Snowed in today so maybe I should do something somewhat productive. Why not update the good ole Senior Exit Project blog?
So far, I’ve decided to do my Senior Exit Project on CERN’s gigantic particle accelerator, also known as the LHC (large hadron collider). Turns out, my brother’s friend’s roommate interned at CERN last summer. My brother also told me he can possibly get an interview which would completely validate my project. Here’s a picture of this intern at another day of work:
Although that isn’t the LHC located under Switzerland and France, it’s one of the many experiments conducted by CERN.
CERN has planned to start up the LHC again on February 15th, 2010 after many failed previous attempts. In September of 2008 the LHC had to be shut down after a few days because of major repairs needing to be done. The following year in November, the LHC was shut down due to the upcoming winter, but scientists recorded the highest collisions ever produced by humans. On February 15th, scientists want the LHC to run at full power, meaning near (99.9%) the speed of light in the year 2011. If CERN is able to reach the speed of light, time will actually stop. As the LHC nears the speed of light, time will significantly slow down.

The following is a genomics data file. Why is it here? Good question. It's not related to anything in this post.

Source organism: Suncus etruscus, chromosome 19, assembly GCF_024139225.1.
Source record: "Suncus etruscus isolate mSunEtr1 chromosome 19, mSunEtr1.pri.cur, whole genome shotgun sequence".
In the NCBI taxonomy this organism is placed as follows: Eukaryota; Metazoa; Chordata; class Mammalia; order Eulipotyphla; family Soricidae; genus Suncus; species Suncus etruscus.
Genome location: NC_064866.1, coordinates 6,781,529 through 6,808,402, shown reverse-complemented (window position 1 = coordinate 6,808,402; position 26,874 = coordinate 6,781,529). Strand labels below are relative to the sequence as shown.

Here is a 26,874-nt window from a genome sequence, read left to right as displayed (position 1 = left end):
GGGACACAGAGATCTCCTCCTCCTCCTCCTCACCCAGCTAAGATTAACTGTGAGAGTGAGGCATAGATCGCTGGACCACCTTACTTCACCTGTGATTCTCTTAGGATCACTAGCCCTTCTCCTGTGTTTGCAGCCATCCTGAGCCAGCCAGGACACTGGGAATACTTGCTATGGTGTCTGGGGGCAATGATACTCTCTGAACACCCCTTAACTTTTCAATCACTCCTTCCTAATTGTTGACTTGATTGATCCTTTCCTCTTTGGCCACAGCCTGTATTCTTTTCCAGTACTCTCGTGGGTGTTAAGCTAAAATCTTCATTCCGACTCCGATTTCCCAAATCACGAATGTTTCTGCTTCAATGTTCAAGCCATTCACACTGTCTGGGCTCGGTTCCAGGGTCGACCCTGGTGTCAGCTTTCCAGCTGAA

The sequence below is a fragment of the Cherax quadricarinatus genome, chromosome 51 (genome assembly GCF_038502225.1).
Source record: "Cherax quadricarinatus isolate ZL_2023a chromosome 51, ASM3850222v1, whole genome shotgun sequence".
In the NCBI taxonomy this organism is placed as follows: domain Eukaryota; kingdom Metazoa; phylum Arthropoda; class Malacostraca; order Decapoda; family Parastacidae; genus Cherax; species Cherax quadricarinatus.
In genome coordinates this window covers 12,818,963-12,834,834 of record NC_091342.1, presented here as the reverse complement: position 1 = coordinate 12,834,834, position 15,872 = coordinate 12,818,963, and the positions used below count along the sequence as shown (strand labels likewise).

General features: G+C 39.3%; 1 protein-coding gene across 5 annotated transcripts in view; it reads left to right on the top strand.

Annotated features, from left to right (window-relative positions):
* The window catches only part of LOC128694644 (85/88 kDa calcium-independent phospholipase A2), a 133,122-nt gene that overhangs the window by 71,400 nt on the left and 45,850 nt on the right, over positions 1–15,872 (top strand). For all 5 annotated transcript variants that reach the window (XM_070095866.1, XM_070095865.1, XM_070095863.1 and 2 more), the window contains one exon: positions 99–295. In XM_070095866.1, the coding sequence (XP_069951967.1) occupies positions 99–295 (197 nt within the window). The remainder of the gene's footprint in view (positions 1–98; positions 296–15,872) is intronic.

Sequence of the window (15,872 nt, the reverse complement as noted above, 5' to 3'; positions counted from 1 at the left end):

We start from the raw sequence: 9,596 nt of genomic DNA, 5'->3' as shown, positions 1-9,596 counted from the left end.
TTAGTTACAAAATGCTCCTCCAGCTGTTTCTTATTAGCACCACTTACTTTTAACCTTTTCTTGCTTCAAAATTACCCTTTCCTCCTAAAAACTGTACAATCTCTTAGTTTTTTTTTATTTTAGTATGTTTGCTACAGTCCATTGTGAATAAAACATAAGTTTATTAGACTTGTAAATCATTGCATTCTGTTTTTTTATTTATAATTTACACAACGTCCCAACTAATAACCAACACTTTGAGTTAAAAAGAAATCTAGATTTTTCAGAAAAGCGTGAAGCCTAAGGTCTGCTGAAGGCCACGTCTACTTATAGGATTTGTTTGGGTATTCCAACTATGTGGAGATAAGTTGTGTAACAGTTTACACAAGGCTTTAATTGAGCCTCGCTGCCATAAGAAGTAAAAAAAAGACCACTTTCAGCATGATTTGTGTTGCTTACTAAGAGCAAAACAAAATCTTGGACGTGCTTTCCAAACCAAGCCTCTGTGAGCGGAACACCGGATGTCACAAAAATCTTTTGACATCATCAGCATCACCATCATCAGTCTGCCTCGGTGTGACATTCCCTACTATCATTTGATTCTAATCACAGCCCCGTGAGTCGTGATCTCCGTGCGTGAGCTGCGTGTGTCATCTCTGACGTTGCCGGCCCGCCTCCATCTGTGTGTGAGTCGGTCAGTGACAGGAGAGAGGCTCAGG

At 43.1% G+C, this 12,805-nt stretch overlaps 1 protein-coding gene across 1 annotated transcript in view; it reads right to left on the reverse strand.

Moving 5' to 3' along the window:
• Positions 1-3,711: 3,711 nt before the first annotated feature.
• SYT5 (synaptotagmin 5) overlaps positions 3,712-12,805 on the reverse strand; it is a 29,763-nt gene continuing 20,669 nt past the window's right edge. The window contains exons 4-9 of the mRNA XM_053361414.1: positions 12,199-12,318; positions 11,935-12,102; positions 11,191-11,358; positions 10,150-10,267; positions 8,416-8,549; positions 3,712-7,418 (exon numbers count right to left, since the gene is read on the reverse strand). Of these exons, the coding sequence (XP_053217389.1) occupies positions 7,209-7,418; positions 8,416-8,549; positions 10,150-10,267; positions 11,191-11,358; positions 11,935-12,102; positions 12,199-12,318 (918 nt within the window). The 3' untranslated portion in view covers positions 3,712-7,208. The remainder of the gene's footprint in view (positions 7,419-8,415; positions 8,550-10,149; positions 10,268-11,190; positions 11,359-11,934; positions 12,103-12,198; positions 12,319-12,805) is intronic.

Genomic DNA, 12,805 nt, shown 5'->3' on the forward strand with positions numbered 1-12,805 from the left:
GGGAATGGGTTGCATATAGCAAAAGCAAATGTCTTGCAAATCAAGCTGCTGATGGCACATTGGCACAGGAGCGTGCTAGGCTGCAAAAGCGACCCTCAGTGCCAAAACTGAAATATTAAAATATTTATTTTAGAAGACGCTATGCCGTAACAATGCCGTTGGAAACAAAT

[Source: The Christian Science Monitor]
Many critics believe this restarting of the LHC will cause great harm to the world, even resulting in a black hole. CERN believes that such a situation is very unlikely, but will not testify that it is impossible. Walter L. Wagner and Luis Sancho have concluded the LHC could not only produce a black hole, but a “strangelet,” which would change Earth into a “shrunken dense dead lump of something called ‘strange matter.’” They also are pinning down CERN for disobeying the National Environmental Policy Act by not providing an environmental impact statement.
What does all this mean? Basically, CERN is either fighting propaganda created by the scared population, or creating the propaganda just to progress science, even at the risk of the planet. So far, no harm has been done by the LHC (aside from needing $8 billion for it’s construction/repairs), but CERN has barely scratched the surface with the massive machine and there is still expansive room for error.
[Source: the New York Times]